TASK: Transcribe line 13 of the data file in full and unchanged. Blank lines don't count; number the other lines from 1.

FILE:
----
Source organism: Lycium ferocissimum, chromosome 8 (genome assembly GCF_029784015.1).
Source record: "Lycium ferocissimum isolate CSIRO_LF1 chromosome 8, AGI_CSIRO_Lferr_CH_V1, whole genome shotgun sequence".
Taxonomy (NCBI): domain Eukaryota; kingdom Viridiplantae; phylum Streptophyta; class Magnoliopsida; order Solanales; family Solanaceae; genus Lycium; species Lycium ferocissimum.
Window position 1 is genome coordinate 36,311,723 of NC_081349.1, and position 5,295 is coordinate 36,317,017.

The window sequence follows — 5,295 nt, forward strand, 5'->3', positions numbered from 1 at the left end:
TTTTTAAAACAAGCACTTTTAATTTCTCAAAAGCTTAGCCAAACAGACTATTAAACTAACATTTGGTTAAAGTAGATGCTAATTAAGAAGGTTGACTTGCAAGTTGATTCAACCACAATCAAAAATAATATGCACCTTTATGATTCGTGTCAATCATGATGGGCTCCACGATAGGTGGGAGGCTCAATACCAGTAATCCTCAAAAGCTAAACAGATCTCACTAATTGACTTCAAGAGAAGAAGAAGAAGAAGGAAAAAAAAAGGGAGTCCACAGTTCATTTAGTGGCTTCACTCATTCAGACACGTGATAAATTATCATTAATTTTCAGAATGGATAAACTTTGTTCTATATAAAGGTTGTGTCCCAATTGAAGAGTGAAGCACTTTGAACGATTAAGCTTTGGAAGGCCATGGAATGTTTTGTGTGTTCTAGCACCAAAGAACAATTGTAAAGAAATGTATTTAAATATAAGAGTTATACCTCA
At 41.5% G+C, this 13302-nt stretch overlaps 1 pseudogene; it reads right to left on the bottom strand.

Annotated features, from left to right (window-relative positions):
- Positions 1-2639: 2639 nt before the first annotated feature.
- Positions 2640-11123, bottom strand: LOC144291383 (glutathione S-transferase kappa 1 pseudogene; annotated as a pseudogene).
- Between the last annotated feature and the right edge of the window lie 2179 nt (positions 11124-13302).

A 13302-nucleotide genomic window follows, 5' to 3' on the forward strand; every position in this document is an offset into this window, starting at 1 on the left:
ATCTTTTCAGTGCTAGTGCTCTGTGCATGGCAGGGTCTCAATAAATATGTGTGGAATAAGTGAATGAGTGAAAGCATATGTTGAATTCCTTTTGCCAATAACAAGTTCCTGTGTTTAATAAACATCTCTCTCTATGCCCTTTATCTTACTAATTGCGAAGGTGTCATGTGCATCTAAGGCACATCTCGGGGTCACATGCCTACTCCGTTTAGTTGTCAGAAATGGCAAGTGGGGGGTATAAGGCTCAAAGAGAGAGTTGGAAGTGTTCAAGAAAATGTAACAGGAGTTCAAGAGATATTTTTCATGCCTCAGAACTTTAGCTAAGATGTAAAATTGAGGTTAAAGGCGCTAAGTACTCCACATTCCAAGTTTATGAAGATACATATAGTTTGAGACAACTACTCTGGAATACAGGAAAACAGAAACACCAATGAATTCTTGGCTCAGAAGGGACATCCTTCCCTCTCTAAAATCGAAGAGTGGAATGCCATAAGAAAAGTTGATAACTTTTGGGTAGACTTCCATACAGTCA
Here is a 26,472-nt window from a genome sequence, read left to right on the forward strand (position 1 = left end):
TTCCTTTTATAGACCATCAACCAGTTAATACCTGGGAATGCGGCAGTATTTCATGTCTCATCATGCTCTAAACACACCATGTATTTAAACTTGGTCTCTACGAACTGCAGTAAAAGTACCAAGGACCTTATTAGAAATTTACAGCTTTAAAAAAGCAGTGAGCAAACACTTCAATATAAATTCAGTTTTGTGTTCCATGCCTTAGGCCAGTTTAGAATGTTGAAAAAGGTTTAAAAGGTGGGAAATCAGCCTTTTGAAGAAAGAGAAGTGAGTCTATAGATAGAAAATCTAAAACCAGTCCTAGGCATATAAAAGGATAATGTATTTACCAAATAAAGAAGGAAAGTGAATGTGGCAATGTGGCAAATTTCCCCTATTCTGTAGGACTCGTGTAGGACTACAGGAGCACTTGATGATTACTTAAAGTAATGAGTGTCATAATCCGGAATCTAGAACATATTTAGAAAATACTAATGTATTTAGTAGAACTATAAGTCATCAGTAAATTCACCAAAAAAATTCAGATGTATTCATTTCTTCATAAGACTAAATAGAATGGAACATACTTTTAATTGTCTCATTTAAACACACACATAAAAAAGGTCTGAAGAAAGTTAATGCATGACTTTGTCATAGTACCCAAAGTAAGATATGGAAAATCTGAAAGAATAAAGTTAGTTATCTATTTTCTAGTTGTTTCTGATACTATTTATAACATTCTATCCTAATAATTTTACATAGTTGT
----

ATCTTTTCAGTGCTAGTGCTCTGTGCATGGCAGGGTCTCAATAAATATGTGTGGAATAAGTGAATGAGTGAAAGCATATGTTGAATTCCTTTTGCCAATAACAAGTTCCTGTGTTTAATAAACATCTCTCTCTATGCCCTTTATCTTACTAATTGCGAAGGTGTCATGTGCATCTAAGGCACATCTCGGGGTCACATGCCTACTCCGTTTAGTTGTCAGAAATGGCAAGTGGGGGGTATAAGGCTCAAAGAGAGAGTTGGAAGTGTTCAAGAAAATGTAACAGGAGTTCAAGAGATATTTTTCATGCCTCAGAACTTTAGCTAAGATGTAAAATTGAGGTTAAAGGCGCTAAGTACTCCACATTCCAAGTTTATGAAGATACATATAGTTTGAGACAACTACTCTGGAATACAGGAAAACAGAAACACCAATGAATTCTTGGCTCAGAAGGGACATCCTTCCCTCTCTAAAATCGAAGAGTGGAATGCCATAAGAAAAGTTGATAACTTTTGGGTAGACTTCCATACAGTCA